Mid-term outcomes of arthroscopic-assisted Core decompression of Precollapse osteonecrosis of femoral head—minimum of 5 year follow-upNazal, M.R., Parsa, A. & Martin, S.D.
Osteonecrosis of the femoral head (ONFH) is a progressive disease that leads to collapse and the development of secondary arthritis. The preferred management of ONFH remains controversial. Arthroscopic-assisted management of ONFH is a new and evolving approach for hip preservation. We hypothesis that arthroscopy is able to improve ONFH outcomes by achieving accurate and minimally invasive decompression while successfully addressing concomitant intraarticular pathologies resulting in reliable mid-term outcomes.
This was a retrospective cohort analysis. All patients had atraumatic ONFH with a precollapse lesion and a minimum follow-up of 5 years.
A total cohort of 11 hips (8 patients) was identified. The mean patient follow-up was 7 years ±1.48 years (range, 64—118 months). The Ficat-Alret classification found on preoperative imaging was Stage I—3 (27.2%), IIa—4 (36.4%), and IIb—4 (36.4%) hips. Four (36.4%) hips experienced mechanical issues, including locking, catching, and buckling. The most common concomitant pathology addressed at the time of arthroscopy, was labral repair/debridement—8 (73%), followed by microfracture—7 (64%). At final follow-up, 6 hips (54.5%) had not converted to THA. Upon further stratification, Stage I—100%, Stage IIa—75%, for a combined 87%, had not converted to THA, in contrast, 100% of hips categorized as Stage IIb had converted to THA. Ficat-Alret staging, especially Stage IIb, was significantly associated with conversion to THA. (p-value = 0.015) There were 0% major or minor complications.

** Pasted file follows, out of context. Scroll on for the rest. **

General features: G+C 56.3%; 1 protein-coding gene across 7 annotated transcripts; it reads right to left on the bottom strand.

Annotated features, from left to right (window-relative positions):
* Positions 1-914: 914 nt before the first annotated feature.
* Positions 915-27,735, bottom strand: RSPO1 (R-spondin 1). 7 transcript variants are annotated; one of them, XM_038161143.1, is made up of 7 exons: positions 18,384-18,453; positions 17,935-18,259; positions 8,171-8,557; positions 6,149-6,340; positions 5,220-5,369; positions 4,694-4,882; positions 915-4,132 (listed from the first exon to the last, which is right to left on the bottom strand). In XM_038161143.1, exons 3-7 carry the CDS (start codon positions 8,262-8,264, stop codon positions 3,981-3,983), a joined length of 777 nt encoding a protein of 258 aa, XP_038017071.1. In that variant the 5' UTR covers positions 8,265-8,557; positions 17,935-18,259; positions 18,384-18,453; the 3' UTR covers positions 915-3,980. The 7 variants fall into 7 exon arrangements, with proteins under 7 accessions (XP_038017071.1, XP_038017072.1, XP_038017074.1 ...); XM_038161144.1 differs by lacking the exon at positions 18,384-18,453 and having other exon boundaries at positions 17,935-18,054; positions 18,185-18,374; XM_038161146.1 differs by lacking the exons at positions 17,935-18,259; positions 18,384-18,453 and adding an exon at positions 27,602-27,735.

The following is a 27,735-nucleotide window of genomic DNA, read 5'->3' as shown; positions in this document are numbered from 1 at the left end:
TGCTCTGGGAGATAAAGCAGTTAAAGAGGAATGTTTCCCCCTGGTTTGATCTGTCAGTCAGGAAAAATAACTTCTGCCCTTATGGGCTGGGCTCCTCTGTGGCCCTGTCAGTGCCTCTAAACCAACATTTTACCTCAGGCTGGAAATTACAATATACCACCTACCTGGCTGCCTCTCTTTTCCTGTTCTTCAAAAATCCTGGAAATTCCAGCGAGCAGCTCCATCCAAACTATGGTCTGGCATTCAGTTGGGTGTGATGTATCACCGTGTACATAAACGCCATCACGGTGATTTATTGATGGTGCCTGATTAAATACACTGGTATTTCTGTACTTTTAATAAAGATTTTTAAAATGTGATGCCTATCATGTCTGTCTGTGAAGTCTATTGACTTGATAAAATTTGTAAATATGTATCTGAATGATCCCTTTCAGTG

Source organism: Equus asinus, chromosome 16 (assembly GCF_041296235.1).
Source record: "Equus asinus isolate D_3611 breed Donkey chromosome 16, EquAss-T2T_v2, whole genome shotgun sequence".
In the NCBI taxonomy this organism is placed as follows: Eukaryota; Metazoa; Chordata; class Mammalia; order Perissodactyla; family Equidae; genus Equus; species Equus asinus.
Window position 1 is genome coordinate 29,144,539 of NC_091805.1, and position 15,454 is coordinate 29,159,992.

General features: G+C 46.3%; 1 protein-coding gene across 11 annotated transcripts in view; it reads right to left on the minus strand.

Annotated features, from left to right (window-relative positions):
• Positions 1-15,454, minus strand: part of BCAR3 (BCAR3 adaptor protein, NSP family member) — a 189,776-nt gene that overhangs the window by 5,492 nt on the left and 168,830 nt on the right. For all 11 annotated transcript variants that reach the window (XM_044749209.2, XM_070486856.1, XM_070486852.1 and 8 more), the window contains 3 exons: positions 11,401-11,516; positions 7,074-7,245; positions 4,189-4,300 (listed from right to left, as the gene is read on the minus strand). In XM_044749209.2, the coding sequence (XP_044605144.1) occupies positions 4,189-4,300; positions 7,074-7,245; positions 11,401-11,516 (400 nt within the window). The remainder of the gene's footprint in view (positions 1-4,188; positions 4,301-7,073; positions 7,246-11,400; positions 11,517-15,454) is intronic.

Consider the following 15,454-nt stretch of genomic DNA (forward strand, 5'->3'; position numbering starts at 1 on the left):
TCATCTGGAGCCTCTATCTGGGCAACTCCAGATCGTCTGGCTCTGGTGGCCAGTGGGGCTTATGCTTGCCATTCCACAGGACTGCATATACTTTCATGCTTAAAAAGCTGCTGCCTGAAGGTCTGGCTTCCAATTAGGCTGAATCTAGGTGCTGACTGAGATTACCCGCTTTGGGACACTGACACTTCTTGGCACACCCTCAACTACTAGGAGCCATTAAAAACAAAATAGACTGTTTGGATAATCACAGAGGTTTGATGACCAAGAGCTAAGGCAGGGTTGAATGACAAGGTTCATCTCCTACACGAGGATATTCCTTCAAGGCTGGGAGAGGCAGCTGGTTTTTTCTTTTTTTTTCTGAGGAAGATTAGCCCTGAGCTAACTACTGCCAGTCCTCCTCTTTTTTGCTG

To our knowledge, this is the longest reported follow-up of arthroscopic-assisted management of ONFH. Arthroscopic-assisted management is a promising surgical approach that provides safe, accurate, and minimally invasive decompression, resulting in reliable results with an acceptable conversion rate to THA.
Level of evidence
Level IV, Case Series.